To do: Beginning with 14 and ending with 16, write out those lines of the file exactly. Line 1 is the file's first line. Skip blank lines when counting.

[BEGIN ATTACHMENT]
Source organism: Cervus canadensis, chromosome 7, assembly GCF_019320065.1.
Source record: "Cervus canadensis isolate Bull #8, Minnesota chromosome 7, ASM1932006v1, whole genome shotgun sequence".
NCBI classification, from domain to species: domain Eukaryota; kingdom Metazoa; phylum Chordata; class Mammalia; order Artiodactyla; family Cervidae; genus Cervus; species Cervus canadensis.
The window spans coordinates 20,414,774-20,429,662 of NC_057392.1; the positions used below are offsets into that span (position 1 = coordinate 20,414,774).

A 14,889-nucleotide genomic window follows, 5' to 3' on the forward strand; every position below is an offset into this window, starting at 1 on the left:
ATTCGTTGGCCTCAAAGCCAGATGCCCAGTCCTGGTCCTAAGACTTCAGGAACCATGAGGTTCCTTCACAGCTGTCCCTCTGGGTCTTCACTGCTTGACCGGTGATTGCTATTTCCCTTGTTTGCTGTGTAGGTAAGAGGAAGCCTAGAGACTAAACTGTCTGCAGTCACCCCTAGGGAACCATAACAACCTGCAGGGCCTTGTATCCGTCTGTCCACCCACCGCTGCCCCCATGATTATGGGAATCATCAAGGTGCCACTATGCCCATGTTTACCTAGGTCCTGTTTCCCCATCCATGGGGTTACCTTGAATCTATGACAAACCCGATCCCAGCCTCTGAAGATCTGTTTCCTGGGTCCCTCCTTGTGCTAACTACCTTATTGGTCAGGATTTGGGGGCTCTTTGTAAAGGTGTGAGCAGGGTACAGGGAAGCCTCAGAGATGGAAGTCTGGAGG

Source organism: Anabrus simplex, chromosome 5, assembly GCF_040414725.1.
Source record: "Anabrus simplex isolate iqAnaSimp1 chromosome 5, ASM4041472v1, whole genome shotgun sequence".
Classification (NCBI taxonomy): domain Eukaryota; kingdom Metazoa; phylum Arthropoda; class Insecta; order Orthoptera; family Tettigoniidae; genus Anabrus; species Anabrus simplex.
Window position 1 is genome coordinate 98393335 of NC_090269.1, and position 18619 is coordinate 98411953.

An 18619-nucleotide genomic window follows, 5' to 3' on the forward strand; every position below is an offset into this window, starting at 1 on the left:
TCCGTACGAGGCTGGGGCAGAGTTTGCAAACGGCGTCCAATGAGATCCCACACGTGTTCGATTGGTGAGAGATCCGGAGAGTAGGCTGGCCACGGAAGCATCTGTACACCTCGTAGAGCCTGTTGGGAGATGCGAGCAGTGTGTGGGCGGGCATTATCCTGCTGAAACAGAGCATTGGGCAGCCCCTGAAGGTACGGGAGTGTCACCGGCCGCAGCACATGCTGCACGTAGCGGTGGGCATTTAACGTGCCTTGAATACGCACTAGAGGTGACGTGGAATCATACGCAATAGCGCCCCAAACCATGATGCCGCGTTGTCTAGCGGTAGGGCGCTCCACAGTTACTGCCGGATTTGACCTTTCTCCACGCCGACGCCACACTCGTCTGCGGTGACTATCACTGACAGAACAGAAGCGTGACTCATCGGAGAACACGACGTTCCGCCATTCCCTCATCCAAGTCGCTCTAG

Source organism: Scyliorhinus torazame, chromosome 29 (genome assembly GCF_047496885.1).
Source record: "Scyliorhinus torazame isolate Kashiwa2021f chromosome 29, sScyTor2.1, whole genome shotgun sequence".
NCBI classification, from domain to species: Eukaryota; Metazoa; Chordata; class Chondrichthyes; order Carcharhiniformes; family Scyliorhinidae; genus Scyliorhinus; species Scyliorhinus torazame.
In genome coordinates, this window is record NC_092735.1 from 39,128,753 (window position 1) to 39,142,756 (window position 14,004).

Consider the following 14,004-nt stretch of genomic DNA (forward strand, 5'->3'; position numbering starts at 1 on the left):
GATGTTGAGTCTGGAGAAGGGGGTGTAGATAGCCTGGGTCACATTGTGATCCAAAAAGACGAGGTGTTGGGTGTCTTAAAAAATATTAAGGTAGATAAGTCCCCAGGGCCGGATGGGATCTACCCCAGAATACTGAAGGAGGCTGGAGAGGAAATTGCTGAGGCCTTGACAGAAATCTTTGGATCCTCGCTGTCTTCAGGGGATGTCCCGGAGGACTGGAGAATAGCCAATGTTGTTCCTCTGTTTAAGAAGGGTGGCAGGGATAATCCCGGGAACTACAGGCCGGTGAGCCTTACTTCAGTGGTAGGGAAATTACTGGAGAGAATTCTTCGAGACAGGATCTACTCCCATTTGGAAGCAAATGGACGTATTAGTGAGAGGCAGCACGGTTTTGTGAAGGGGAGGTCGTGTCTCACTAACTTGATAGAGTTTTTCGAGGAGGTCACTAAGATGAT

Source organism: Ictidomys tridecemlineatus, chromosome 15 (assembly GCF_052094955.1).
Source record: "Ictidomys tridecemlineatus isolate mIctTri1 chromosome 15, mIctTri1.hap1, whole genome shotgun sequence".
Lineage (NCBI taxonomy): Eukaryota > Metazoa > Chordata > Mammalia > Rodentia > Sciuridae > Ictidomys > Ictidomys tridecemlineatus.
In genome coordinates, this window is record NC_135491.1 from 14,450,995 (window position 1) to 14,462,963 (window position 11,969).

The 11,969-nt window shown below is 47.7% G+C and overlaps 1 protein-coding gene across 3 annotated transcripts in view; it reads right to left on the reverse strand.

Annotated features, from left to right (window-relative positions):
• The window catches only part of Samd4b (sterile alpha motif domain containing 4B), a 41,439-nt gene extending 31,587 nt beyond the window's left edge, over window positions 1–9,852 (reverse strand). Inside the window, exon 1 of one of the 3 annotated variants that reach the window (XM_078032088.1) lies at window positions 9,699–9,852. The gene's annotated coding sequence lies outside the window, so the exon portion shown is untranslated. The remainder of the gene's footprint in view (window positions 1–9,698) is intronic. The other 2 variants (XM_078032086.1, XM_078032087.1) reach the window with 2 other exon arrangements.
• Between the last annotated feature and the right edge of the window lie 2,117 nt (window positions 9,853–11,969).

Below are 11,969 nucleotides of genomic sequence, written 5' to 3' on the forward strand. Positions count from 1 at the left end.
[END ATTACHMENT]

Source record: "Scyliorhinus torazame isolate Kashiwa2021f chromosome 29, sScyTor2.1, whole genome shotgun sequence".
NCBI classification, from domain to species: Eukaryota; Metazoa; Chordata; class Chondrichthyes; order Carcharhiniformes; family Scyliorhinidae; genus Scyliorhinus; species Scyliorhinus torazame.
In genome coordinates, this window is record NC_092735.1 from 39,128,753 (window position 1) to 39,142,756 (window position 14,004).